Heart disease may be the world’s leading cause of death, but cancer is the planet’s No.1 “economic killer,” according to a report this week from the American Cancer Society. The AP reports:
Cancer’s economic toll was $895 billion in 2008 — equivalent to 1.5 percent of the world’s gross domestic product, the report says. That’s in terms of disability and years of life lost — not the cost of treating the disease, which wasn’t addressed in the report.
The report, in other words, measures the economic cost of lost life (and disability-free life) only. Cancer’s No.1 ranking therefore reflects two facts: first, that the disease kills many millions of people each year — far more, for example, than either malaria or HIV — and, second, that many people dying of cancer are young enough that they could have continued to live productive and healthy lives had they not gotten sick when they did.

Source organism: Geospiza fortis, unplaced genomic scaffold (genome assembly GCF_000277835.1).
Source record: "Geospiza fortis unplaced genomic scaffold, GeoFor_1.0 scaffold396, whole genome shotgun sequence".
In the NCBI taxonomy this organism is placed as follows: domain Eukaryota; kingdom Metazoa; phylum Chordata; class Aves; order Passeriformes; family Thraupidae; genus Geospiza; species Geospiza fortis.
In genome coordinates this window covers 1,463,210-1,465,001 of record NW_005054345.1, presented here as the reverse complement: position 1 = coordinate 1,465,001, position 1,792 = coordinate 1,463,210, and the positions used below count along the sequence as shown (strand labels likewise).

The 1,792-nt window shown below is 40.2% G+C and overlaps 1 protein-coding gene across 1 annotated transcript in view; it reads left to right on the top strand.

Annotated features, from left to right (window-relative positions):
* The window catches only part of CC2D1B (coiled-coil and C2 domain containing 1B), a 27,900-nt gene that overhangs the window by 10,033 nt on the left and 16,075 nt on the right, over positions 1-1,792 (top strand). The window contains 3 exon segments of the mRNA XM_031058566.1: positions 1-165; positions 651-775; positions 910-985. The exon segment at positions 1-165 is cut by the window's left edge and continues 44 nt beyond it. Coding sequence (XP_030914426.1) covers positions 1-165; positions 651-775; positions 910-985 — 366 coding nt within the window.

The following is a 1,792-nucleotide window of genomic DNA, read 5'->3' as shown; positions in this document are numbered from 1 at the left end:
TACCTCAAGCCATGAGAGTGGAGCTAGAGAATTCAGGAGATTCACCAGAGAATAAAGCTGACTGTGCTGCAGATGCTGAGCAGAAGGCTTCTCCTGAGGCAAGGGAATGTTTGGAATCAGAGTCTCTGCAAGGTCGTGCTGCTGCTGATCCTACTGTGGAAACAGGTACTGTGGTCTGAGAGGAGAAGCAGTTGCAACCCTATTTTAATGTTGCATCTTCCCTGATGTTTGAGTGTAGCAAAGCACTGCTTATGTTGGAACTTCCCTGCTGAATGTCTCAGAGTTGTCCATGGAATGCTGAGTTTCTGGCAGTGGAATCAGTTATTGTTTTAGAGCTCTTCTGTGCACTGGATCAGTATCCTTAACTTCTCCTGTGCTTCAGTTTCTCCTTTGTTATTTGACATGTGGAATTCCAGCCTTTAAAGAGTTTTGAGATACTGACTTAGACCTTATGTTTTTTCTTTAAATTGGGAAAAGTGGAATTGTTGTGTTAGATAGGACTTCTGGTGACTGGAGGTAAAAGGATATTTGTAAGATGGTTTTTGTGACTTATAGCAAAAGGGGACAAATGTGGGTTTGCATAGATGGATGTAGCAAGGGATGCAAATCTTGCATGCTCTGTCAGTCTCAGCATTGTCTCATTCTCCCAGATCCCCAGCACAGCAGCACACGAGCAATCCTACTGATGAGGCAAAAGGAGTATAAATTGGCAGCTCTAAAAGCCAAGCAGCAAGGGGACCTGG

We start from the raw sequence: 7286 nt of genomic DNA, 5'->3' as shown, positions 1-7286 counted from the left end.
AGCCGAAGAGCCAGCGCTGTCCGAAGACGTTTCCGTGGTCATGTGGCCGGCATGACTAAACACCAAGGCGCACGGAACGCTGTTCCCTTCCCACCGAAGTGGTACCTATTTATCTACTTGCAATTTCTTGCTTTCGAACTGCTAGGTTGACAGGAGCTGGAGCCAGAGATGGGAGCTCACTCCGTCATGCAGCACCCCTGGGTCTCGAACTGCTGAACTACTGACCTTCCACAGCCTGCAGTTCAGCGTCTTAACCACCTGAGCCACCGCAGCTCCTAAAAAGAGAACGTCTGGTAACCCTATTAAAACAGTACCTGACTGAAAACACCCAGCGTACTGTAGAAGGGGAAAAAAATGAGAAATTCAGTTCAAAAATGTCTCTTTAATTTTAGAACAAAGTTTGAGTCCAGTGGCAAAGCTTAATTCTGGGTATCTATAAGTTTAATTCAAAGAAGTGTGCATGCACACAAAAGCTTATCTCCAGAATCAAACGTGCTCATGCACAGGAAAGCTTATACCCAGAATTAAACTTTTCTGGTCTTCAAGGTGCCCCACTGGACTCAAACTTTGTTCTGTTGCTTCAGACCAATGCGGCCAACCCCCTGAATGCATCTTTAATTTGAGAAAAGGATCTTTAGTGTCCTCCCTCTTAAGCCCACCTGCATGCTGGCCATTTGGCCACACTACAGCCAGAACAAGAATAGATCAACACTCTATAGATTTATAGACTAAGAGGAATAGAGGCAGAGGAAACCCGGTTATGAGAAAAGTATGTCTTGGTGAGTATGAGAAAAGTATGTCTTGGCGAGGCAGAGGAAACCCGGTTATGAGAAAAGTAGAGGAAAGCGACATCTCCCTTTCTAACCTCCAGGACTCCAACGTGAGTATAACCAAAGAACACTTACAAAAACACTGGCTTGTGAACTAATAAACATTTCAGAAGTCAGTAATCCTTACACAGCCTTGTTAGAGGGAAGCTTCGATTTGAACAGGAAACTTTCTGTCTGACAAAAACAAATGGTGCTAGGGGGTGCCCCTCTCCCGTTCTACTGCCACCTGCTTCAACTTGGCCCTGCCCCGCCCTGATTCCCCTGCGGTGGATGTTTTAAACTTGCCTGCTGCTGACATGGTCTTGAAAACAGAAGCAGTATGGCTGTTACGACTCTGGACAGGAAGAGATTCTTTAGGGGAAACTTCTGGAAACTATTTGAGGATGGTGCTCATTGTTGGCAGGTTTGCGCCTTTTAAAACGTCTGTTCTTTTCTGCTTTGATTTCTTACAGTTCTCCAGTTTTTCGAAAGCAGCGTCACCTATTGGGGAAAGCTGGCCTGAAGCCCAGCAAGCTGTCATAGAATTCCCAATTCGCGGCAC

Today, the vast majority of cancer deaths occur in the developing world, where routine cancer screening is rare and treatment options are often limited. The cancer boom has emerged as cigarette smoking and Western diets continue their global spread. Earlier today, the World Health Organization announced its belief that tobacco use in China, for example, should get the same kind of public-health attention as the deadly 2003 SARS outbreak. Some 300 million Chinese people are current smokers. And, according to the American Cancer Society report, lung and related cancers account for roughly one fifth of cancer’s total global economic burden. The report is due for release on Thursday.